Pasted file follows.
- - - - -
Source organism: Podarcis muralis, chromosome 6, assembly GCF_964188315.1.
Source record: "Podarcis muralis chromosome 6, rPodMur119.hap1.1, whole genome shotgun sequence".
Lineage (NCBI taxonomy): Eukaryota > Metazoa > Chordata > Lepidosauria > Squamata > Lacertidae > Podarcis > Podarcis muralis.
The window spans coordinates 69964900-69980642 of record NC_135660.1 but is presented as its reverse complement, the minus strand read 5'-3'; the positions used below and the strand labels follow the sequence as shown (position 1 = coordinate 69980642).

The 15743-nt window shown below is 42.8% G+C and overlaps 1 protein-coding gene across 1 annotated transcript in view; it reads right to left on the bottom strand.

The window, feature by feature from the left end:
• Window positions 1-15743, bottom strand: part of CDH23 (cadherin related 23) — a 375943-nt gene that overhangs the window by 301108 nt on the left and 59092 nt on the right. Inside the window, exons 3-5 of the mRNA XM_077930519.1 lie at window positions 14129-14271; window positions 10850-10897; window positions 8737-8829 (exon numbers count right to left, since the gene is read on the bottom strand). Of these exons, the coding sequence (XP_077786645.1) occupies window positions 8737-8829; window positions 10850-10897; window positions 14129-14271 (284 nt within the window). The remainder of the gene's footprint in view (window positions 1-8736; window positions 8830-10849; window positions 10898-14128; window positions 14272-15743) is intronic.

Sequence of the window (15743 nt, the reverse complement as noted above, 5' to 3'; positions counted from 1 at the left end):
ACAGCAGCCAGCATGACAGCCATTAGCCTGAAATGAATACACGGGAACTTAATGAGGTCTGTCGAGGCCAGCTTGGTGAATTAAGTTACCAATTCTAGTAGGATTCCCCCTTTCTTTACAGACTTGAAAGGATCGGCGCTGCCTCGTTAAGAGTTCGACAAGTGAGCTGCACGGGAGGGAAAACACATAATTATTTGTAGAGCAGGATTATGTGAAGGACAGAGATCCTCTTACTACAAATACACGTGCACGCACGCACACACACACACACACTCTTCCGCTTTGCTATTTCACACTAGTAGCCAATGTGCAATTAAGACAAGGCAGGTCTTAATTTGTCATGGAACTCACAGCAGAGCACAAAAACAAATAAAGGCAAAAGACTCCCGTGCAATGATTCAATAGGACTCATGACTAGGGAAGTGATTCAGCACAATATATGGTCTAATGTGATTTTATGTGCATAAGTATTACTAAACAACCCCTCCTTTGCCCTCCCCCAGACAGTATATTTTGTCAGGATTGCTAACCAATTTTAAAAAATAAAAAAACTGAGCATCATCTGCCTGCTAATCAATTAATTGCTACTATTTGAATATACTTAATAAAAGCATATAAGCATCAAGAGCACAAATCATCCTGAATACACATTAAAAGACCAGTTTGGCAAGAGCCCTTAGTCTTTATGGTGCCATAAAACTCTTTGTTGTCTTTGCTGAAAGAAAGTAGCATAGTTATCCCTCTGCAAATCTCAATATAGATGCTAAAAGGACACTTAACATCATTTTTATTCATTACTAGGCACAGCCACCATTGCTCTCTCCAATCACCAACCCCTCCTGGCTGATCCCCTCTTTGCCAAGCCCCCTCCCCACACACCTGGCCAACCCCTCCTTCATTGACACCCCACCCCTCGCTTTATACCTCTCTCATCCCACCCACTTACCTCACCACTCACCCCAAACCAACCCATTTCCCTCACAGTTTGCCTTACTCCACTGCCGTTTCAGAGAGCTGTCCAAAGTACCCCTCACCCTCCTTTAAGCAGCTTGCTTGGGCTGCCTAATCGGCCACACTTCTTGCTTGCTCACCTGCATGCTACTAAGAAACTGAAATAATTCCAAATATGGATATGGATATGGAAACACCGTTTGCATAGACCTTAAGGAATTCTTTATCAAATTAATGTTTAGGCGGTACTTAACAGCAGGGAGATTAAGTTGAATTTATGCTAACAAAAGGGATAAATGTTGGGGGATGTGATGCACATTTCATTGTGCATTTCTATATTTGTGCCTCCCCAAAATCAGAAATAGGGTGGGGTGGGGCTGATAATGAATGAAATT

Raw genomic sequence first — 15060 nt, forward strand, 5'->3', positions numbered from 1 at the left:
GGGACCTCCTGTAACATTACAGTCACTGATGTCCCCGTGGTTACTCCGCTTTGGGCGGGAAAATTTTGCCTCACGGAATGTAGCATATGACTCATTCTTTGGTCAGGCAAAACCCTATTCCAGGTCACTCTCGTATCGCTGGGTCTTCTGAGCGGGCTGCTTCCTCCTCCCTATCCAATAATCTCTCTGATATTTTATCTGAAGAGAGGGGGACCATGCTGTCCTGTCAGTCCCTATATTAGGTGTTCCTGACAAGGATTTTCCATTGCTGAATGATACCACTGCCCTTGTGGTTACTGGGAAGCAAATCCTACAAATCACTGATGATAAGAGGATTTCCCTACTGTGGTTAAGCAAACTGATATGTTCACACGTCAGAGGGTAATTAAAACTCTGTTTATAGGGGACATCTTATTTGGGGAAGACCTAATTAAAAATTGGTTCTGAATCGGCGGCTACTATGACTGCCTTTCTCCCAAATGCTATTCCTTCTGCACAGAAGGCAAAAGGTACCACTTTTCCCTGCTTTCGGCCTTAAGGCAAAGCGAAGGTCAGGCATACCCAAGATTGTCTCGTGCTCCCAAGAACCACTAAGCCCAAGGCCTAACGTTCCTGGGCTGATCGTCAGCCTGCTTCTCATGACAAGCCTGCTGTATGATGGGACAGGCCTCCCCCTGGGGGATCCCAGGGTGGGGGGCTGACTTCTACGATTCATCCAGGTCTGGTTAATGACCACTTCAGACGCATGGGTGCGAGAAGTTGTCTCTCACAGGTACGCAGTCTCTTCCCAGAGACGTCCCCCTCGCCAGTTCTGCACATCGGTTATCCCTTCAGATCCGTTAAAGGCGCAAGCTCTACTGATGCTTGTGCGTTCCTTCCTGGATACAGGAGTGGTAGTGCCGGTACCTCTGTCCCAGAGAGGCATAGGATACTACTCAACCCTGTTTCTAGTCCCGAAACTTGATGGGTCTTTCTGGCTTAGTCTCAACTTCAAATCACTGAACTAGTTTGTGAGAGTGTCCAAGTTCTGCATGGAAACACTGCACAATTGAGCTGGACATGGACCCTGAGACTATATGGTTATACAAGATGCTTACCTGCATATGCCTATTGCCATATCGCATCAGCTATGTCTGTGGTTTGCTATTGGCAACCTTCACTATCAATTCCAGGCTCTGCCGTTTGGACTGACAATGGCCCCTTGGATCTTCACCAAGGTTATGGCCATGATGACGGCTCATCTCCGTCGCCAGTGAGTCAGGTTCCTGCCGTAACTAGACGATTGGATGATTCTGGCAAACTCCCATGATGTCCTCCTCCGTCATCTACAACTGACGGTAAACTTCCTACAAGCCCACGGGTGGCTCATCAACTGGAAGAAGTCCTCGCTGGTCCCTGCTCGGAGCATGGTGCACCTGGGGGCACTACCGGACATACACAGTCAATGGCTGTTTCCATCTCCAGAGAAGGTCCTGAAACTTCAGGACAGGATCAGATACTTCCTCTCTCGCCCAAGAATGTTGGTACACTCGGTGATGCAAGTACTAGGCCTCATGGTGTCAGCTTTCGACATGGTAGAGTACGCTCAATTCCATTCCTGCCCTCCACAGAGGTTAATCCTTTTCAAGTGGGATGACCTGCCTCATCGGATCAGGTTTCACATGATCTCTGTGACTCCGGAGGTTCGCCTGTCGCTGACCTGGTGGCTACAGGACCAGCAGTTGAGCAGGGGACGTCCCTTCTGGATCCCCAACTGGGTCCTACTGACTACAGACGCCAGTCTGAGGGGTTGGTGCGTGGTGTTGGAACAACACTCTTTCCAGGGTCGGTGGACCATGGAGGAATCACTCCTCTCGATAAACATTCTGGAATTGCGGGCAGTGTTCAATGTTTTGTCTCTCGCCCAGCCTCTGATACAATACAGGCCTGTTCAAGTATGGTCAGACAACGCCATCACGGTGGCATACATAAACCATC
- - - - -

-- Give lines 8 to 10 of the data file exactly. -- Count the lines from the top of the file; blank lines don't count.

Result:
Sequence of the window (15743 nt, the reverse complement as noted above, 5' to 3'; positions counted from 1 at the left end):
ACAGCAGCCAGCATGACAGCCATTAGCCTGAAATGAATACACGGGAACTTAATGAGGTCTGTCGAGGCCAGCTTGGTGAATTAAGTTACCAATTCTAGTAGGATTCCCCCTTTCTTTACAGACTTGAAAGGATCGGCGCTGCCTCGTTAAGAGTTCGACAAGTGAGCTGCACGGGAGGGAAAACACATAATTATTTGTAGAGCAGGATTATGTGAAGGACAGAGATCCTCTTACTACAAATACACGTGCACGCACGCACACACACACACACACTCTTCCGCTTTGCTATTTCACACTAGTAGCCAATGTGCAATTAAGACAAGGCAGGTCTTAATTTGTCATGGAACTCACAGCAGAGCACAAAAACAAATAAAGGCAAAAGACTCCCGTGCAATGATTCAATAGGACTCATGACTAGGGAAGTGATTCAGCACAATATATGGTCTAATGTGATTTTATGTGCATAAGTATTACTAAACAACCCCTCCTTTGCCCTCCCCCAGACAGTATATTTTGTCAGGATTGCTAACCAATTTTAAAAAATAAAAAAACTGAGCATCATCTGCCTGCTAATCAATTAATTGCTACTATTTGAATATACTTAATAAAAGCATATAAGCATCAAGAGCACAAATCATCCTGAATACACATTAAAAGACCAGTTTGGCAAGAGCCCTTAGTCTTTATGGTGCCATAAAACTCTTTGTTGTCTTTGCTGAAAGAAAGTAGCATAGTTATCCCTCTGCAAATCTCAATATAGATGCTAAAAGGACACTTAACATCATTTTTATTCATTACTAGGCACAGCCACCATTGCTCTCTCCAATCACCAACCCCTCCTGGCTGATCCCCTCTTTGCCAAGCCCCCTCCCCACACACCTGGCCAACCCCTCCTTCATTGACACCCCACCCCTCGCTTTATACCTCTCTCATCCCACCCACTTACCTCACCACTCACCCCAAACCAACCCATTTCCCTCACAGTTTGCCTTACTCCACTGCCGTTTCAGAGAGCTGTCCAAAGTACCCCTCACCCTCCTTTAAGCAGCTTGCTTGGGCTGCCTAATCGGCCACACTTCTTGCTTGCTCACCTGCATGCTACTAAGAAACTGAAATAATTCCAAATATGGATATGGATATGGAAACACCGTTTGCATAGACCTTAAGGAATTCTTTATCAAATTAATGTTTAGGCGGTACTTAACAGCAGGGAGATTAAGTTGAATTTATGCTAACAAAAGGGATAAATGTTGGGGGATGTGATGCACATTTCATTGTGCATTTCTATATTTGTGCCTCCCCAAAATCAGAAATAGGGTGGGGTGGGGCTGATAATGAATGAAATT

Raw genomic sequence first — 15060 nt, forward strand, 5'->3', positions numbered from 1 at the left: